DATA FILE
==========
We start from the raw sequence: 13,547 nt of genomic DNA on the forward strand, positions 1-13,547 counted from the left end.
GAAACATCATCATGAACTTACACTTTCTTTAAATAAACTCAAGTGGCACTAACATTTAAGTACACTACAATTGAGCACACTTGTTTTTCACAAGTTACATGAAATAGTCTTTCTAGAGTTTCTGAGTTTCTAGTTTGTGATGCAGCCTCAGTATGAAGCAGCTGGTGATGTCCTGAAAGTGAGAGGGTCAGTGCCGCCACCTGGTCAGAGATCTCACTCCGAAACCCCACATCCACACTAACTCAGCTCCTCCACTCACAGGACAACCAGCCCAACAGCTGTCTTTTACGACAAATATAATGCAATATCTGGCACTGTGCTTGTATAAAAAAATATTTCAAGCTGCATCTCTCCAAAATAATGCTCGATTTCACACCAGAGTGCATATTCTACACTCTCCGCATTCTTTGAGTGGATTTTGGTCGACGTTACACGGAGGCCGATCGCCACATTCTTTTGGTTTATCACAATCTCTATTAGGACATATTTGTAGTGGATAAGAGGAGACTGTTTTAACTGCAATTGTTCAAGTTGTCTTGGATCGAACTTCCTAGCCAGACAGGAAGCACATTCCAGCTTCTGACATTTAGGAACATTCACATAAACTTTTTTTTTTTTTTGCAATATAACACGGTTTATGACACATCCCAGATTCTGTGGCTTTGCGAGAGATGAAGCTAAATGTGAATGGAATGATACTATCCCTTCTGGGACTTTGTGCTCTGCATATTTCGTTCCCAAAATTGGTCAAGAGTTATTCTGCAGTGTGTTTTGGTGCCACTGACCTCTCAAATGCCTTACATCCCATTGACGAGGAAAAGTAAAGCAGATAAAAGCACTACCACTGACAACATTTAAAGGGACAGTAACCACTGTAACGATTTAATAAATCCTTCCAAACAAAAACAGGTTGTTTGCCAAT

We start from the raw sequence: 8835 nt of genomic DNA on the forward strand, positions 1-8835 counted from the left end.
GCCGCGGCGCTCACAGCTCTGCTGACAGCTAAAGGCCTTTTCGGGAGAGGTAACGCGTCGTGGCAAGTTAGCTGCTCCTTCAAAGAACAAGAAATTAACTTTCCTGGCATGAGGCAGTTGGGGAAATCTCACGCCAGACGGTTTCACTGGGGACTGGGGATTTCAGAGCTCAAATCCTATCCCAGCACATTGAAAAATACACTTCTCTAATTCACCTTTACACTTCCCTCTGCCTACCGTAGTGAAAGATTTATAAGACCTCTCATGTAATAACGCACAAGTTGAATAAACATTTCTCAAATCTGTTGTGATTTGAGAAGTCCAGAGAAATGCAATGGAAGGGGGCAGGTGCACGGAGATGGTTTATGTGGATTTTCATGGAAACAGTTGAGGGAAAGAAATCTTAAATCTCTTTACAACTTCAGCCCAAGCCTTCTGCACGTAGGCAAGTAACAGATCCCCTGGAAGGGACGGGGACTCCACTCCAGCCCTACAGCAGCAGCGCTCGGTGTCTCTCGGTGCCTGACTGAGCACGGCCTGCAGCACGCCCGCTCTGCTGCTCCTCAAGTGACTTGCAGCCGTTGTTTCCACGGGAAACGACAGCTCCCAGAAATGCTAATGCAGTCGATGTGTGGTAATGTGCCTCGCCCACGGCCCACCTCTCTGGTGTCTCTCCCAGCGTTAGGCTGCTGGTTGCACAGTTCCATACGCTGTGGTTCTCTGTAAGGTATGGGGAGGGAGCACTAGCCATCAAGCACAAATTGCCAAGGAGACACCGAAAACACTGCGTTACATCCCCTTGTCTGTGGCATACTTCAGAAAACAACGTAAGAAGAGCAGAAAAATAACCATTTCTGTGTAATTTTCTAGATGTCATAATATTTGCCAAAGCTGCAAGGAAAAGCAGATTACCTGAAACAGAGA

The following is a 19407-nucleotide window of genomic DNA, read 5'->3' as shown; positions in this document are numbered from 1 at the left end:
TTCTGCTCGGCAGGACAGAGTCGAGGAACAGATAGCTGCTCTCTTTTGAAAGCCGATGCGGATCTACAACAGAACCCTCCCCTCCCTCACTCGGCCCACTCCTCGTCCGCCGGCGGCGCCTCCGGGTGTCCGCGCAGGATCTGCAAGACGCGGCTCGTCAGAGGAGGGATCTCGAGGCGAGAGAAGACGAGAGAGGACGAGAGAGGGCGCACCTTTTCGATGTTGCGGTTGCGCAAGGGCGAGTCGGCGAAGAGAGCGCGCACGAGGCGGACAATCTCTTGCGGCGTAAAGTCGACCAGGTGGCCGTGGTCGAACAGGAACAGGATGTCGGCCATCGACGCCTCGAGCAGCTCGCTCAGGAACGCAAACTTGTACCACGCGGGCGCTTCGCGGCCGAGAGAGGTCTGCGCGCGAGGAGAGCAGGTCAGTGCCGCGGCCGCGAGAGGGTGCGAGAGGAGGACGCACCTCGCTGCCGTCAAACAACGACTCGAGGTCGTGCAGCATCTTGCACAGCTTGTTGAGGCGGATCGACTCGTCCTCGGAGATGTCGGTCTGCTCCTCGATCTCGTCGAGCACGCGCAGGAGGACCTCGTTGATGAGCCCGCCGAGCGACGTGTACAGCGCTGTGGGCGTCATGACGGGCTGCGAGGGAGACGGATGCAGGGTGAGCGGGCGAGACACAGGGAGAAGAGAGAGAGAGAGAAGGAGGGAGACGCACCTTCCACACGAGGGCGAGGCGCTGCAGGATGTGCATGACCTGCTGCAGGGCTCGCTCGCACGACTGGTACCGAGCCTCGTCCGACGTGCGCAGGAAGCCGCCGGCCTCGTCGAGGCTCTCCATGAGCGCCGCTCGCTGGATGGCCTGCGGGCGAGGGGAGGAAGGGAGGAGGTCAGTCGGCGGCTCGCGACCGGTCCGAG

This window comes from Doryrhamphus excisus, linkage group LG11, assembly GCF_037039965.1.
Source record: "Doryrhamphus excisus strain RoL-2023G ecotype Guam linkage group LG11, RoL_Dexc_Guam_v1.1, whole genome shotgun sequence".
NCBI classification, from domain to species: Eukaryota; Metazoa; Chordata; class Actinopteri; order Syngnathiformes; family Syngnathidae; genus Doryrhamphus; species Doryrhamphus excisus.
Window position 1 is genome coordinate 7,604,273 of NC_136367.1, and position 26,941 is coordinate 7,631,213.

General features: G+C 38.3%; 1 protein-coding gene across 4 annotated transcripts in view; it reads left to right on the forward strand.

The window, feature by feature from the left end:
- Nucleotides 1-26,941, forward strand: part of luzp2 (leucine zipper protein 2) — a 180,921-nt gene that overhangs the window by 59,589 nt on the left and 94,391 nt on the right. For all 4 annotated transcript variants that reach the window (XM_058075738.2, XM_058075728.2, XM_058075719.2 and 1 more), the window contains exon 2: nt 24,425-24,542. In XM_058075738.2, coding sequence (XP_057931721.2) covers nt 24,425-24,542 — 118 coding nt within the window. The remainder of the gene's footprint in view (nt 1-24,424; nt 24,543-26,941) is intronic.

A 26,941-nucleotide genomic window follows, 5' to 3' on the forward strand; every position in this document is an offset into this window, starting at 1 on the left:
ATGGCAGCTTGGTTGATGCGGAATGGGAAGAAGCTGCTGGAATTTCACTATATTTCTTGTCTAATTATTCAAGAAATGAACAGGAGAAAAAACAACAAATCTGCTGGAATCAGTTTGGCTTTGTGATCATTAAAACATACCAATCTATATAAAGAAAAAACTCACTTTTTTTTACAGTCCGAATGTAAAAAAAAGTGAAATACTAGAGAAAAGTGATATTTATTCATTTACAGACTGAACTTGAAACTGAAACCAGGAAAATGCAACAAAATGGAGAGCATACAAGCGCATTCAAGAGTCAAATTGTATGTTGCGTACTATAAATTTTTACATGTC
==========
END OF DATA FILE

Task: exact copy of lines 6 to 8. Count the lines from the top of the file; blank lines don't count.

TTCTGCTCGGCAGGACAGAGTCGAGGAACAGATAGCTGCTCTCTTTTGAAAGCCGATGCGGATCTACAACAGAACCCTCCCCTCCCTCACTCGGCCCACTCCTCGTCCGCCGGCGGCGCCTCCGGGTGTCCGCGCAGGATCTGCAAGACGCGGCTCGTCAGAGGAGGGATCTCGAGGCGAGAGAAGACGAGAGAGGACGAGAGAGGGCGCACCTTTTCGATGTTGCGGTTGCGCAAGGGCGAGTCGGCGAAGAGAGCGCGCACGAGGCGGACAATCTCTTGCGGCGTAAAGTCGACCAGGTGGCCGTGGTCGAACAGGAACAGGATGTCGGCCATCGACGCCTCGAGCAGCTCGCTCAGGAACGCAAACTTGTACCACGCGGGCGCTTCGCGGCCGAGAGAGGTCTGCGCGCGAGGAGAGCAGGTCAGTGCCGCGGCCGCGAGAGGGTGCGAGAGGAGGACGCACCTCGCTGCCGTCAAACAACGACTCGAGGTCGTGCAGCATCTTGCACAGCTTGTTGAGGCGGATCGACTCGTCCTCGGAGATGTCGGTCTGCTCCTCGATCTCGTCGAGCACGCGCAGGAGGACCTCGTTGATGAGCCCGCCGAGCGACGTGTACAGCGCTGTGGGCGTCATGACGGGCTGCGAGGGAGACGGATGCAGGGTGAGCGGGCGAGACACAGGGAGAAGAGAGAGAGAGAGAAGGAGGGAGACGCACCTTCCACACGAGGGCGAGGCGCTGCAGGATGTGCATGACCTGCTGCAGGGCTCGCTCGCACGACTGGTACCGAGCCTCGTCCGACGTGCGCAGGAAGCCGCCGGCCTCGTCGAGGCTCTCCATGAGCGCCGCTCGCTGGATGGCCTGCGGGCGAGGGGAGGAAGGGAGGAGGTCAGTCGGCGGCTCGCGACCGGTCCGAG

This window comes from Doryrhamphus excisus, linkage group LG11, assembly GCF_037039965.1.
Source record: "Doryrhamphus excisus strain RoL-2023G ecotype Guam linkage group LG11, RoL_Dexc_Guam_v1.1, whole genome shotgun sequence".